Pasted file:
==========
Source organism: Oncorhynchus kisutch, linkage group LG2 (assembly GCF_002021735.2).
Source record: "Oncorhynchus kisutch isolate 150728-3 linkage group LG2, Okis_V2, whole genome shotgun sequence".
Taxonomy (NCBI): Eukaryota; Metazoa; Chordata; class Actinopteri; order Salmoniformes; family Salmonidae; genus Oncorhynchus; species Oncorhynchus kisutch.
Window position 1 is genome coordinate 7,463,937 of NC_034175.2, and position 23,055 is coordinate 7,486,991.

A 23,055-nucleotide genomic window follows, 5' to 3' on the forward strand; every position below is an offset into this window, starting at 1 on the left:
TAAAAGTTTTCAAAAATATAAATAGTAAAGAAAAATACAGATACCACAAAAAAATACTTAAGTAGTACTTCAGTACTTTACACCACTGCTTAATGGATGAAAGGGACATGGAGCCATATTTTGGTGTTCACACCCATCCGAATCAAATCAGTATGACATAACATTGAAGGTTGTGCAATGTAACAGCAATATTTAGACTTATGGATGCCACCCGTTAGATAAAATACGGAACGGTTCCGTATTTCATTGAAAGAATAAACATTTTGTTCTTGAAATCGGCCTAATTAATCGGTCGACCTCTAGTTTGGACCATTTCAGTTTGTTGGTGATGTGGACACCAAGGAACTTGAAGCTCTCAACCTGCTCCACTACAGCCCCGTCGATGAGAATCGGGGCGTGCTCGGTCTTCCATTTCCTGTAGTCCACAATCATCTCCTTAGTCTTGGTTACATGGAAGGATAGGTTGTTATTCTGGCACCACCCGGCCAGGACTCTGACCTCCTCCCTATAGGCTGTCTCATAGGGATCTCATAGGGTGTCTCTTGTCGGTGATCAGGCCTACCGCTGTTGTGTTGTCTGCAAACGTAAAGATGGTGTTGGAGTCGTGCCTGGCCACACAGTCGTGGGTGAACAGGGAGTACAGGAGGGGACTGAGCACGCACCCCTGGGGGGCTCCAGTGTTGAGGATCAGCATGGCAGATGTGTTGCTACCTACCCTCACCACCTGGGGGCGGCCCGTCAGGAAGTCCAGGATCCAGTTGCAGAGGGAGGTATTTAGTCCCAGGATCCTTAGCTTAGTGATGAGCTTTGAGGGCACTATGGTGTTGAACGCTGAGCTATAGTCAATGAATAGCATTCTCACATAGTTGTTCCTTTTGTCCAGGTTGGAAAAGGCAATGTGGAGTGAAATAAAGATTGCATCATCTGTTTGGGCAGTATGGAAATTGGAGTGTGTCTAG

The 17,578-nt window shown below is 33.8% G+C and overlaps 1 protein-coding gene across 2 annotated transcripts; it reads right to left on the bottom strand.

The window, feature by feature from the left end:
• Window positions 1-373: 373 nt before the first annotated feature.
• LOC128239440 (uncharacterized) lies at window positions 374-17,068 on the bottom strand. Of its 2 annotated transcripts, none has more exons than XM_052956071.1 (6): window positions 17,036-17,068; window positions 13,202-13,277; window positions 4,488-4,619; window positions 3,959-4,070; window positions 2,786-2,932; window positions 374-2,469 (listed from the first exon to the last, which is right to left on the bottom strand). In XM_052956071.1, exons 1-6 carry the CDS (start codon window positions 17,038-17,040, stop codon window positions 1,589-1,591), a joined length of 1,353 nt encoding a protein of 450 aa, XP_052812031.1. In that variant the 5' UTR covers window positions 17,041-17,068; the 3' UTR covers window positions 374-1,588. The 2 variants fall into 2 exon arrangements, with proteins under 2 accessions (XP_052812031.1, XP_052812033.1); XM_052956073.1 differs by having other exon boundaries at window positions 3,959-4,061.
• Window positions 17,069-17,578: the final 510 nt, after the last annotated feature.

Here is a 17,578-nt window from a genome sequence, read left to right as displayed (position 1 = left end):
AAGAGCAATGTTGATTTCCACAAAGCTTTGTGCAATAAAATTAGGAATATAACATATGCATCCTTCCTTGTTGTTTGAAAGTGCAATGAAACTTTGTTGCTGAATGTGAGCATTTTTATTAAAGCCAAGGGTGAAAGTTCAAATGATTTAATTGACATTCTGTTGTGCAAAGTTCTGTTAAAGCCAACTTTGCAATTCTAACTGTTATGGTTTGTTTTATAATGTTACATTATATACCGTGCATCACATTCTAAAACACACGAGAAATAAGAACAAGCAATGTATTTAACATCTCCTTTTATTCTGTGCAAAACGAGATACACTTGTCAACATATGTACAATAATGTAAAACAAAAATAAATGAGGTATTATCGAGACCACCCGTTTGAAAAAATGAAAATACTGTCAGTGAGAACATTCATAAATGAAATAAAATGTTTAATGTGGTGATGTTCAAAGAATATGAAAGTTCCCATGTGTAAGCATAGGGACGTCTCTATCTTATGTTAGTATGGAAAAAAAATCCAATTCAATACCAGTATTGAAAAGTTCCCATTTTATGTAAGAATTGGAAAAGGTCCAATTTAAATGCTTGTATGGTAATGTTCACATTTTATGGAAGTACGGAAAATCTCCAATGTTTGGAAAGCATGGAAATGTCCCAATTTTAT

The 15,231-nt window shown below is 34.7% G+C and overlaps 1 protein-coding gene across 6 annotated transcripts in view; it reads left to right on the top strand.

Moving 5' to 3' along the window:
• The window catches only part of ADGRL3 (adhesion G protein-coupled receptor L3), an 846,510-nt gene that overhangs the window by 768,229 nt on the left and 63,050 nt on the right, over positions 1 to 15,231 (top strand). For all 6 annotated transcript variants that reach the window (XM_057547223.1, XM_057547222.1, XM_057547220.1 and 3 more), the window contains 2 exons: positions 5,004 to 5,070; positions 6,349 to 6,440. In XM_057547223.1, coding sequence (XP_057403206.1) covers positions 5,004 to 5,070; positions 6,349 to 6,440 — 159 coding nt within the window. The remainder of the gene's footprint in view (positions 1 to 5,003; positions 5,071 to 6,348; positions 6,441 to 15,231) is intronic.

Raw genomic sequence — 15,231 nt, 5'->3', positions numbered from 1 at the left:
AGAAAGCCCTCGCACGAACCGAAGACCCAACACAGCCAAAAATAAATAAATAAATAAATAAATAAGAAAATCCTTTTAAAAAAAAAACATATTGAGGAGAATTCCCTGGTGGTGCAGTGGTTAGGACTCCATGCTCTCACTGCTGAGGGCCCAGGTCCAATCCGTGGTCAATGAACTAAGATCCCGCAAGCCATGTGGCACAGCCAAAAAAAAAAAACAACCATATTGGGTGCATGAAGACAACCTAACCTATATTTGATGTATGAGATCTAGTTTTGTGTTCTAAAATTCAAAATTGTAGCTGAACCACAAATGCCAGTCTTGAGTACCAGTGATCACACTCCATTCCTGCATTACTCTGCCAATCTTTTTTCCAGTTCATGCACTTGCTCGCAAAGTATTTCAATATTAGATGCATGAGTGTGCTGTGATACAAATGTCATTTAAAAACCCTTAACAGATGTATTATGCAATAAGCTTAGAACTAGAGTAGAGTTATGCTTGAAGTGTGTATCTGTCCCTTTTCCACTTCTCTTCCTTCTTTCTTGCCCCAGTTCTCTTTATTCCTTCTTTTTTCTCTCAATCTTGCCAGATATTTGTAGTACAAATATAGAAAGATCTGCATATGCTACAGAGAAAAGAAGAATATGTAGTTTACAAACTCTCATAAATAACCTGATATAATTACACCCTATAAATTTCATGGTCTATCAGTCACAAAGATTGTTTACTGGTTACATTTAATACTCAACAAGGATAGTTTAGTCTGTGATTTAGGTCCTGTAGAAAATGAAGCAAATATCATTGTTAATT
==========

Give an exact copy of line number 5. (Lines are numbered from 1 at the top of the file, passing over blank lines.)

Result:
A 23,055-nucleotide genomic window follows, 5' to 3' on the forward strand; every position below is an offset into this window, starting at 1 on the left: